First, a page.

Pen-testing Cookie Cadger continues where Firesheep left off
Posted on 01 October 2012.
When the Firesheep extension was revealed to the world in late 2010, its developer said that his main goal was to get sites to switch to full end-to-end encryption, i.e. SSL.

Since then, many big sites such as Twitter, Facebook, Hotmail and others have either turned on HTTPS by default or have given the option to its users to switch it on.

Having partially achieved his goal, Butler hasn't bothered with updating the extension, which hasn't worked since Firefox 3.x.

Still, there are other developers who have taken up the torch, and among them is Matthew Sullivan, a graduate student in the Information Assurance and Computer Engineering departments at Iowa State University, who on Sunday presented his "Cookie Cadger" to the crowd assembled at this year's DerbyCon.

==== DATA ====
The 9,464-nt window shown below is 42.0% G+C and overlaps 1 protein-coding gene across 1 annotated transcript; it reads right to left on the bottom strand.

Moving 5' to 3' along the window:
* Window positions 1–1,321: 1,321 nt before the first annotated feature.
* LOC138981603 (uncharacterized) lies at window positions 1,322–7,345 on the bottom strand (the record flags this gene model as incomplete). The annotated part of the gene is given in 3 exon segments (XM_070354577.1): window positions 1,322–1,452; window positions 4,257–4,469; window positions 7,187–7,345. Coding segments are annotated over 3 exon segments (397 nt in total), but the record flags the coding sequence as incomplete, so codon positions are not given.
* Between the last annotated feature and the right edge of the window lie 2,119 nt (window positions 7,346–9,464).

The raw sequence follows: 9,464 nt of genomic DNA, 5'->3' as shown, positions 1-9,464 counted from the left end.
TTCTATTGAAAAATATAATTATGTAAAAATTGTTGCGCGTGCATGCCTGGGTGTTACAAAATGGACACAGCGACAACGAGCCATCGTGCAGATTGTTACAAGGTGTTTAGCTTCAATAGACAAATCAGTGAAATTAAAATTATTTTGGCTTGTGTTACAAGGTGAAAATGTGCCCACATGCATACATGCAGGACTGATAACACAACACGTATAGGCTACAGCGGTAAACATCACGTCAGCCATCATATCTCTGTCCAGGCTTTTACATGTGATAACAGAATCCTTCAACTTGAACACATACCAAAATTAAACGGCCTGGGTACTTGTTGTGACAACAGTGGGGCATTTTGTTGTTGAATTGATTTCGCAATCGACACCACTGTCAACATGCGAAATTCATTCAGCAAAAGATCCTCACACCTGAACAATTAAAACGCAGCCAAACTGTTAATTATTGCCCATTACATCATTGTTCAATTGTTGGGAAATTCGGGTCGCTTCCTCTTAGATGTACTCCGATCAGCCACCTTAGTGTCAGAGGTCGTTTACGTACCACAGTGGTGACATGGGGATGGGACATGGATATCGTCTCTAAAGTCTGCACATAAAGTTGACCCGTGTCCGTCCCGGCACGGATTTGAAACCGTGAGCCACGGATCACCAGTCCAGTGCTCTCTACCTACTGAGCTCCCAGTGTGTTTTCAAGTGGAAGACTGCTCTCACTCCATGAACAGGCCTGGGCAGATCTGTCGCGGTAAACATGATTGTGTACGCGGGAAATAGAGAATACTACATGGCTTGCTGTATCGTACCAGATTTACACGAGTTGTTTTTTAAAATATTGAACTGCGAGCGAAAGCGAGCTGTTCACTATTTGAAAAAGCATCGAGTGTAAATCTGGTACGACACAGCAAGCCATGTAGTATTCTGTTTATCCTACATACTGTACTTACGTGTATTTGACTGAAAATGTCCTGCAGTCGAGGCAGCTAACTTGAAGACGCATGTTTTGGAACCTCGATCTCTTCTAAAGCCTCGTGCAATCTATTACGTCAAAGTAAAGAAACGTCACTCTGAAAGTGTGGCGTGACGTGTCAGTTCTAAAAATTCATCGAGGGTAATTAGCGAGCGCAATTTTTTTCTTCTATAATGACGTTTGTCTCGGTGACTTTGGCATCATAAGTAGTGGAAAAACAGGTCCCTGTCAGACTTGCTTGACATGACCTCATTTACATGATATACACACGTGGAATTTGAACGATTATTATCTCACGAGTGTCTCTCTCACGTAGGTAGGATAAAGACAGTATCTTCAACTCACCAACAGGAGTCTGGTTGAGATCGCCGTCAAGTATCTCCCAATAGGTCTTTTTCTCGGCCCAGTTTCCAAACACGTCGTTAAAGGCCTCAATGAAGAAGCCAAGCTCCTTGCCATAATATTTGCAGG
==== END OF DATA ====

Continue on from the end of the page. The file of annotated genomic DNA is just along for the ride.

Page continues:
"Cookie Cadger is a graphical utility which harnesses the power of the Wireshark suite and Java to provide a fully cross-platform, entirely open-source utility which can monitor wired Ethernet, insecure Wi-Fi, or load a packet capture file for offline analysis," Sullivan explains on the program's official website.

It's an open source pen-testing tool made for intercepting and replaying specific insecure HTTP GET requests into a browser.

You can download the app immediately if you are prepared to pay at least $10 (the proceeds go to Hackers for Charity), or you can wait a few weeks and download the source code for free.

The tool works on Windows, Linux, or Mac, and requires Java 7 and “tshark” – a utility that's part of the Wireshark suite.

"Additionally, to capture packets promiscuously requires compatible hardware. Capturing Wi-Fi traffic requires hardware capable of monitor mode, and the knowledge of how to place your device into monitor mode," Sullivan adds, and points out that the software is still in beta, so issues and bugs are likely.






Spotlight

The synergy of hackers and tools at the Black Hat Arsenal

Posted on 27 August 2014.  |  Tucked away from the glamour of the vendor booths and the large presentation rooms filled with rockstar sessions, was the Arsenal - a place where developers were able to present their security tools and grow their community.


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